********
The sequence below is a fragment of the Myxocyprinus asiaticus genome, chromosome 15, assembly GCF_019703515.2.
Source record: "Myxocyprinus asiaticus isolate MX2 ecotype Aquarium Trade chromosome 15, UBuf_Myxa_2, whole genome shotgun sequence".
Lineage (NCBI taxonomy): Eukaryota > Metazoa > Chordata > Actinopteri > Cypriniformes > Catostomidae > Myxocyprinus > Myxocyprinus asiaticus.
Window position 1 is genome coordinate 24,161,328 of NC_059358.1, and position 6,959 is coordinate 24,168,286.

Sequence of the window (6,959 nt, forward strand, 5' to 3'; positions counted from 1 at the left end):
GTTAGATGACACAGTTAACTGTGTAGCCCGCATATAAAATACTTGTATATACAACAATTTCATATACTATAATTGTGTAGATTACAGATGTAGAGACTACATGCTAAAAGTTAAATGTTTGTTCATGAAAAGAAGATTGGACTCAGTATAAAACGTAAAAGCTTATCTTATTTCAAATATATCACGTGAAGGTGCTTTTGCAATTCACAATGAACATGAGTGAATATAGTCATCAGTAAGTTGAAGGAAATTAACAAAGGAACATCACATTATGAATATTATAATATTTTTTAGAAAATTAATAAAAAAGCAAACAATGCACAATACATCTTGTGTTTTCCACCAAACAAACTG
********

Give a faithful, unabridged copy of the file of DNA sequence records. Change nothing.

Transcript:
The sequence below is a fragment of the Myxocyprinus asiaticus genome, chromosome 15, assembly GCF_019703515.2.
Source record: "Myxocyprinus asiaticus isolate MX2 ecotype Aquarium Trade chromosome 15, UBuf_Myxa_2, whole genome shotgun sequence".
Lineage (NCBI taxonomy): Eukaryota > Metazoa > Chordata > Actinopteri > Cypriniformes > Catostomidae > Myxocyprinus > Myxocyprinus asiaticus.
Window position 1 is genome coordinate 24,161,328 of NC_059358.1, and position 6,959 is coordinate 24,168,286.

Sequence of the window (6,959 nt, forward strand, 5' to 3'; positions counted from 1 at the left end):
GTTAGATGACACAGTTAACTGTGTAGCCCGCATATAAAATACTTGTATATACAACAATTTCATATACTATAATTGTGTAGATTACAGATGTAGAGACTACATGCTAAAAGTTAAATGTTTGTTCATGAAAAGAAGATTGGACTCAGTATAAAACGTAAAAGCTTATCTTATTTCAAATATATCACGTGAAGGTGCTTTTGCAATTCACAATGAACATGAGTGAATATAGTCATCAGTAAGTTGAAGGAAATTAACAAAGGAACATCACATTATGAATATTATAATATTTTTTAGAAAATTAATAAAAAAGCAAACAATGCACAATACATCTTGTGTTTTCCACCAAACAAACTG